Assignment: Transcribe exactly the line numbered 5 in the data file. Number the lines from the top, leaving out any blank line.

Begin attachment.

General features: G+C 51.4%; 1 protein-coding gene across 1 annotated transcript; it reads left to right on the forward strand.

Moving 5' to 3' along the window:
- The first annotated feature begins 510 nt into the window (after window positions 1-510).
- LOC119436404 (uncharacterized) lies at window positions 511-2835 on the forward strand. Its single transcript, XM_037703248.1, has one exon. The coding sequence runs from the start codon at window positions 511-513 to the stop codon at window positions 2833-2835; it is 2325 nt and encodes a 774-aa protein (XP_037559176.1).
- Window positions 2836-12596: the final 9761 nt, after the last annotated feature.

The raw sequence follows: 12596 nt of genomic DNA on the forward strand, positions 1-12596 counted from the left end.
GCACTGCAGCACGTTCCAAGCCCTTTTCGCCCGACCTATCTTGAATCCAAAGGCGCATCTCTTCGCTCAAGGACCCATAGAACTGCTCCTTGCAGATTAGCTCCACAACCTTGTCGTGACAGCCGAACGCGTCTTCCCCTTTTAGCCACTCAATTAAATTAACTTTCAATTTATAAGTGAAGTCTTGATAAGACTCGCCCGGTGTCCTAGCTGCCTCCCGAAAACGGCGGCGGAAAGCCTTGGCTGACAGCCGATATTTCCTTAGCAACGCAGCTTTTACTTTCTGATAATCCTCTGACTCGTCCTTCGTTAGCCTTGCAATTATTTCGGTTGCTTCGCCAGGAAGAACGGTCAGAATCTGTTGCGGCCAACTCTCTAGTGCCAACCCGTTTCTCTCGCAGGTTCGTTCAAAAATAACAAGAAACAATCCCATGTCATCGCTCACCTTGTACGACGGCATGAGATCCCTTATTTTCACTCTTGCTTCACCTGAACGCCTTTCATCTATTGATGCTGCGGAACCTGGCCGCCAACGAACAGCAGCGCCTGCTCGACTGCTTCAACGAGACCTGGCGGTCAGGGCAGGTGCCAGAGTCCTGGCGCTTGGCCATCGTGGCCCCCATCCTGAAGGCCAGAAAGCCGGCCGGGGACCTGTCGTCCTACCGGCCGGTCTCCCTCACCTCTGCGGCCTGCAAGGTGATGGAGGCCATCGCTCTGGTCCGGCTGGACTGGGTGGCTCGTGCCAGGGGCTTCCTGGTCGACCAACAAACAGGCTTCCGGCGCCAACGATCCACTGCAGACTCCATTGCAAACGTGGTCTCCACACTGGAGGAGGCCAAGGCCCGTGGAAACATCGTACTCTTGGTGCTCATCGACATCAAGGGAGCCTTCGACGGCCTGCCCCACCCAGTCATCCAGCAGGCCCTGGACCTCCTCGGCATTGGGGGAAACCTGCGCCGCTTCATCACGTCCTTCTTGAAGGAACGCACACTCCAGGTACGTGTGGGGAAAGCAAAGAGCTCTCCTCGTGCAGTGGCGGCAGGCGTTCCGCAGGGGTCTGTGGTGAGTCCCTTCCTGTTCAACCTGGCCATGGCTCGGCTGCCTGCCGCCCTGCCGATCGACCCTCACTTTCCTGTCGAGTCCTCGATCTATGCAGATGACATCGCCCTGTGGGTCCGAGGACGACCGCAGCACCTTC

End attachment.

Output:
- Window positions 2836-12596: the final 9761 nt, after the last annotated feature.